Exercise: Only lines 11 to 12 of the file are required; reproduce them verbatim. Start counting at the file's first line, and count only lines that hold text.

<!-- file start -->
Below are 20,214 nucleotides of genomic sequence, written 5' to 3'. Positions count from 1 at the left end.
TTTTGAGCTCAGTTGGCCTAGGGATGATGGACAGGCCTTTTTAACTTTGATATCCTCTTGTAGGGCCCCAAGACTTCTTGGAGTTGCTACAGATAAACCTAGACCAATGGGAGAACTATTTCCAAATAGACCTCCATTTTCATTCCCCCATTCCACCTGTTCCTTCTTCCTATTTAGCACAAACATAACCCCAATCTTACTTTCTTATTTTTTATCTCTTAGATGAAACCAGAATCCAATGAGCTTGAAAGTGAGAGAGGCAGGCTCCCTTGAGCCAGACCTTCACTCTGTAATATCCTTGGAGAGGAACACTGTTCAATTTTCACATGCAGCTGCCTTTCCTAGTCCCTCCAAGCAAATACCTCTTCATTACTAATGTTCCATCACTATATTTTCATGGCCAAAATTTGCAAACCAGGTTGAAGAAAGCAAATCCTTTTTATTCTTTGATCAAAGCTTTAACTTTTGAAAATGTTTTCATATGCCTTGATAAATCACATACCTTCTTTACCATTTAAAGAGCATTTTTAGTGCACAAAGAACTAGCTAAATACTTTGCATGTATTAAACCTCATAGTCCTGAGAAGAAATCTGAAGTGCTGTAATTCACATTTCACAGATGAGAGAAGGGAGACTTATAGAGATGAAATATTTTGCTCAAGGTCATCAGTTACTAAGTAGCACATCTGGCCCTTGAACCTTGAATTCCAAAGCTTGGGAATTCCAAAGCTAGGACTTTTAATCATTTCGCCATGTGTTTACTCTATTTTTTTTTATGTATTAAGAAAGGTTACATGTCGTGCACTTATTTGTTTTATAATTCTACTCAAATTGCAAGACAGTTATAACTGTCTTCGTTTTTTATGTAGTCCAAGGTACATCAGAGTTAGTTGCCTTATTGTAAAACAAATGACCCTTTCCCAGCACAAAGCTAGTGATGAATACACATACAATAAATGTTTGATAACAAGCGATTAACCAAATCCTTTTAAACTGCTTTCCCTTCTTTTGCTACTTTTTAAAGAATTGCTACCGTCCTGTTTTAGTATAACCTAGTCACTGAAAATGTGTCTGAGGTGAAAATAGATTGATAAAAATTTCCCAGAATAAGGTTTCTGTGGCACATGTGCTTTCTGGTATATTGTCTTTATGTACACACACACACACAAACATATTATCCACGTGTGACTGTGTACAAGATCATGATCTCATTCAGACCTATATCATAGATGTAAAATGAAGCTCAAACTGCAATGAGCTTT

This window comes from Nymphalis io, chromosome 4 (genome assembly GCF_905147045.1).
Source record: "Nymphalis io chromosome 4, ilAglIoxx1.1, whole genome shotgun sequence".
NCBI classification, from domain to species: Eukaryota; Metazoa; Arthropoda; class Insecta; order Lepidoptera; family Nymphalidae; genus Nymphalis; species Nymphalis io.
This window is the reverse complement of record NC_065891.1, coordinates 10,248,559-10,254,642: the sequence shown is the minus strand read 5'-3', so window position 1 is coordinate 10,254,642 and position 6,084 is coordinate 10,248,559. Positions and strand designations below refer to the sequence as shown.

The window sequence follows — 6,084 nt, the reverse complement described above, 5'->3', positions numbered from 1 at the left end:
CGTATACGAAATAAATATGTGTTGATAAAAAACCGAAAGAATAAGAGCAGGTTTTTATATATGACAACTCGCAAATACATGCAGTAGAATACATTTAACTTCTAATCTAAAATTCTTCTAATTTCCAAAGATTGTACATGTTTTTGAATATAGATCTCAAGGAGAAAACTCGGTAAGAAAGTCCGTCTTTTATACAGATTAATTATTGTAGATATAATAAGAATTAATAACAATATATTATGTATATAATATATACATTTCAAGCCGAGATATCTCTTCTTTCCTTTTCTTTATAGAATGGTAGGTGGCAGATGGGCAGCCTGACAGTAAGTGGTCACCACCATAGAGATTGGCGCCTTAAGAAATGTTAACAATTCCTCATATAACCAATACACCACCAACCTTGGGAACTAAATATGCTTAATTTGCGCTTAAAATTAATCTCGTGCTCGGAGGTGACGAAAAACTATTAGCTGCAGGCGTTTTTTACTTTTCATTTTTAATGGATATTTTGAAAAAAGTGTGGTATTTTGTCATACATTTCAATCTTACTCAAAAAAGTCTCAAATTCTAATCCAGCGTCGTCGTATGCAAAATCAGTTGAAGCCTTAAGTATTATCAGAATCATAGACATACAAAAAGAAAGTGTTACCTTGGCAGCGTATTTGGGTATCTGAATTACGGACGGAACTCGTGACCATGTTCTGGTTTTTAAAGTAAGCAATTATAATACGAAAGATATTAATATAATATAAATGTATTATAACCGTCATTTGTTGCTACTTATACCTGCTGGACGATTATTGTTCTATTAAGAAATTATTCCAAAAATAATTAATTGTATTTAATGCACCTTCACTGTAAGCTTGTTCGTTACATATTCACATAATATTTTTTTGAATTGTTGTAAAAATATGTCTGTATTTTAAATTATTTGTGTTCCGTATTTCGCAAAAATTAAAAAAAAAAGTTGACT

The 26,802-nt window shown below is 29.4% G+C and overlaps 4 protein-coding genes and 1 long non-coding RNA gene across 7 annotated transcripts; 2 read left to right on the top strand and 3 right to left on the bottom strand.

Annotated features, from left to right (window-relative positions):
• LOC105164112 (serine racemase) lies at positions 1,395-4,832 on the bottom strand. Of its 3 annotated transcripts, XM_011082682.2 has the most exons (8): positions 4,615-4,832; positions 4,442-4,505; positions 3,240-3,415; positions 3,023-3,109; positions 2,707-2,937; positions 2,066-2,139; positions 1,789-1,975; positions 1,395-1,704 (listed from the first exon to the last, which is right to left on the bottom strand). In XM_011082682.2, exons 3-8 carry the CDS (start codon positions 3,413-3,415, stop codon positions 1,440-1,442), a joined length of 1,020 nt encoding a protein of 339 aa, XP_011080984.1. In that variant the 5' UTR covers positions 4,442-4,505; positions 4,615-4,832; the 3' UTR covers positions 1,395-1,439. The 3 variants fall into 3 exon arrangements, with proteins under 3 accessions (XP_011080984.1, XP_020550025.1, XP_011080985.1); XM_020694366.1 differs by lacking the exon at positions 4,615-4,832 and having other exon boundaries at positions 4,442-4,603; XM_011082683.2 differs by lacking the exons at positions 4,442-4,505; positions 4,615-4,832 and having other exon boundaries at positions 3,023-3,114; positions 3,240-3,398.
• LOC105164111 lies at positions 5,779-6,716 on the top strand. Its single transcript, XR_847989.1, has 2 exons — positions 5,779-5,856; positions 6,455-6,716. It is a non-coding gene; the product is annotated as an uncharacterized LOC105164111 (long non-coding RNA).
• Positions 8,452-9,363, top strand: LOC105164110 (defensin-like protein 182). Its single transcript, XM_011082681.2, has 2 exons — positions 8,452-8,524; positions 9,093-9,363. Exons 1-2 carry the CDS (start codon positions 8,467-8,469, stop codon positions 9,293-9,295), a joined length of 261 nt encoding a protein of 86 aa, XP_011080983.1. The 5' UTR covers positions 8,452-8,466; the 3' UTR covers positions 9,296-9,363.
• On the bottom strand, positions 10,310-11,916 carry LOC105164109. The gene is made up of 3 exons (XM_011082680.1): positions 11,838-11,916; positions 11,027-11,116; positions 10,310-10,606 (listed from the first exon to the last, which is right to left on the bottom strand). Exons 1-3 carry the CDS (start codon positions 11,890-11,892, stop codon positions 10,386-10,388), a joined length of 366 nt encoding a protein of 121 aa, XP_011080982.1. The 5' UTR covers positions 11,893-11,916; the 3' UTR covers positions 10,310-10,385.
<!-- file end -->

• LOC105164112 (serine racemase) lies at positions 1,395-4,832 on the bottom strand. Of its 3 annotated transcripts, XM_011082682.2 has the most exons (8): positions 4,615-4,832; positions 4,442-4,505; positions 3,240-3,415; positions 3,023-3,109; positions 2,707-2,937; positions 2,066-2,139; positions 1,789-1,975; positions 1,395-1,704 (listed from the first exon to the last, which is right to left on the bottom strand). In XM_011082682.2, exons 3-8 carry the CDS (start codon positions 3,413-3,415, stop codon positions 1,440-1,442), a joined length of 1,020 nt encoding a protein of 339 aa, XP_011080984.1. In that variant the 5' UTR covers positions 4,442-4,505; positions 4,615-4,832; the 3' UTR covers positions 1,395-1,439. The 3 variants fall into 3 exon arrangements, with proteins under 3 accessions (XP_011080984.1, XP_020550025.1, XP_011080985.1); XM_020694366.1 differs by lacking the exon at positions 4,615-4,832 and having other exon boundaries at positions 4,442-4,603; XM_011082683.2 differs by lacking the exons at positions 4,442-4,505; positions 4,615-4,832 and having other exon boundaries at positions 3,023-3,114; positions 3,240-3,398.
• LOC105164111 lies at positions 5,779-6,716 on the top strand. Its single transcript, XR_847989.1, has 2 exons — positions 5,779-5,856; positions 6,455-6,716. It is a non-coding gene; the product is annotated as an uncharacterized LOC105164111 (long non-coding RNA).